Chichester 50th Celebrations
To mark the 50th Anniversary of Sir Frances Chichester's famous voyage, SY Gipsy Moth IV is returning to Plymouth.
She will arrive on Sunday 28th May and all boat owners are inviting to give her a memorably welcome to Plymouth, the location of where her voyage got underway, 50 years ago.
The Flotilla - 10:45 on Sunday 28th May
All boats and yachts are invited to join a flotilla to escort Gipsy Moth IV under engine across Plymouth Sound to West Hoe.
Giles Chichester will land at the waterfront at 11:30 followed by an air display of Tiger Moths.
Boats attending should be in the vicinity of Kildare Buoy, north of the Breakwater by 10:15 and listen on Ch72 for escort details.
Gipsy Moth IV will be berthed at QAB and is open for public viewing from 26th-28th May.
About Gipsy Moth IV
Commissioned and built by Camper & Nicholson's boatyard in Gosport, GMIV was designed by John Illingworth and Angus Primrose for the purpose of attempting an unimaginable feat of seamanship. Chichester had dreamed of challenging the passage times of the wool Clipper ships to Sydney, boats that by comparison represented 5 times the waterline length of his proposed ketch.
The challenge itself was unprecedented, compounded by the fact the Chichester was 65 years old at the time of his circumnavigation and had been fettered by illness. Nonetheless the resolve of this remarkable man held strong and whilst he never accomplished his goal of 100 days on passage, he did achieve a number of world firsts and records through his attempt.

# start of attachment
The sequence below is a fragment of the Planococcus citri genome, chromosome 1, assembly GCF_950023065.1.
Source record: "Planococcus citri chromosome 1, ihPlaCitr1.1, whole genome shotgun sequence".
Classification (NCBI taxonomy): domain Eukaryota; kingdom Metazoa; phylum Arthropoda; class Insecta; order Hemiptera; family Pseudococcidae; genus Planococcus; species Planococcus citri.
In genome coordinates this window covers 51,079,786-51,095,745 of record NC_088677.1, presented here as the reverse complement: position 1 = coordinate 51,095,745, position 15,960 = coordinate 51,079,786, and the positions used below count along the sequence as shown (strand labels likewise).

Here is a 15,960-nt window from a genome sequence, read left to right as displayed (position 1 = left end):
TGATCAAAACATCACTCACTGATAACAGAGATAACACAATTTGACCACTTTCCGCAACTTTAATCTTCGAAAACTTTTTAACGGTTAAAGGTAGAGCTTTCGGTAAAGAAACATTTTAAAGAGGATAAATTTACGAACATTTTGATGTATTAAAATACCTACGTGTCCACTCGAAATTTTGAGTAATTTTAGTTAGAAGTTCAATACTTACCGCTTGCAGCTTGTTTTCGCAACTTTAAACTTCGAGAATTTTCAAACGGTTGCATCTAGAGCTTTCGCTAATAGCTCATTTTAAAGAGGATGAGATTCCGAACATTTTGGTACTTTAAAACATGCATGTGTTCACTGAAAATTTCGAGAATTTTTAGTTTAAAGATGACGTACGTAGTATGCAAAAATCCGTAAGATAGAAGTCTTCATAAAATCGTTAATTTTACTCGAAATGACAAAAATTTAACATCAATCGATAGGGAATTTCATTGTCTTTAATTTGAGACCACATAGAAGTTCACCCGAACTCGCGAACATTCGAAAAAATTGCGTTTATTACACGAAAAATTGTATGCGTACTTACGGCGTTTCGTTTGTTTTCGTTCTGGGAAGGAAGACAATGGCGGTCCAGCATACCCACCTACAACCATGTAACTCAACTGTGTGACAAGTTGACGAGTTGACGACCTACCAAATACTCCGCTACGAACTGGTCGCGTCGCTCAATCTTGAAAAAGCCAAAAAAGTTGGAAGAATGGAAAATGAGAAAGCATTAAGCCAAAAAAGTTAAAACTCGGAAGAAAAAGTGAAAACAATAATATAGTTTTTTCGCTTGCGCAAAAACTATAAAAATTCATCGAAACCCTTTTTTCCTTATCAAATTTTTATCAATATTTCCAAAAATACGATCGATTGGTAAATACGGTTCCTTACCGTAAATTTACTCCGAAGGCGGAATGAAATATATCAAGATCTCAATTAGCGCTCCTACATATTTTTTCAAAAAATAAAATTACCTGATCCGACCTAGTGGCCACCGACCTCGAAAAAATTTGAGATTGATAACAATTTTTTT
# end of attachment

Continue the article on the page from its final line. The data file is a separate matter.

The immense voyage captured the imagination of the world and on 28th May 1967 over a quarter of a million people gathered on Plymouth Hoe to welcome Francis Chichester and Gipsy Moth IV back home to a true hero's welcome. The event was globally televised and, together with her skipper, Gipsy Moth IV became the most famous yacht in the world.
Chichester famously held no emotional regard for the ketch after his return and wrote in his book 'Gipsy Moth Circles the World' "Now that I have finished, I don't know what will become of Gipsy Moth IV. I only own the stern while my cousin owns two thirds. My part, I would sell any day. It would be better if about a third were sawn off. The boat was too big for me. Gipsy Moth IV has no sentimental value for me at all. She is cantankerous and difficult and needs a crew of three - a man to navigate, an elephant to move the tiller and a 3'6" (1.1m) chimpanzee with arms 8' (2.4m) long to get about below and work some of the gear".
Chichester was knighted for his immense journey and in July 1968 Gipsy Moth IV was placed into a purpose built dry dock next to the Cutty Sark in Greenwich and opened to the public. Just over four years later, Sir Francis Chichester passed away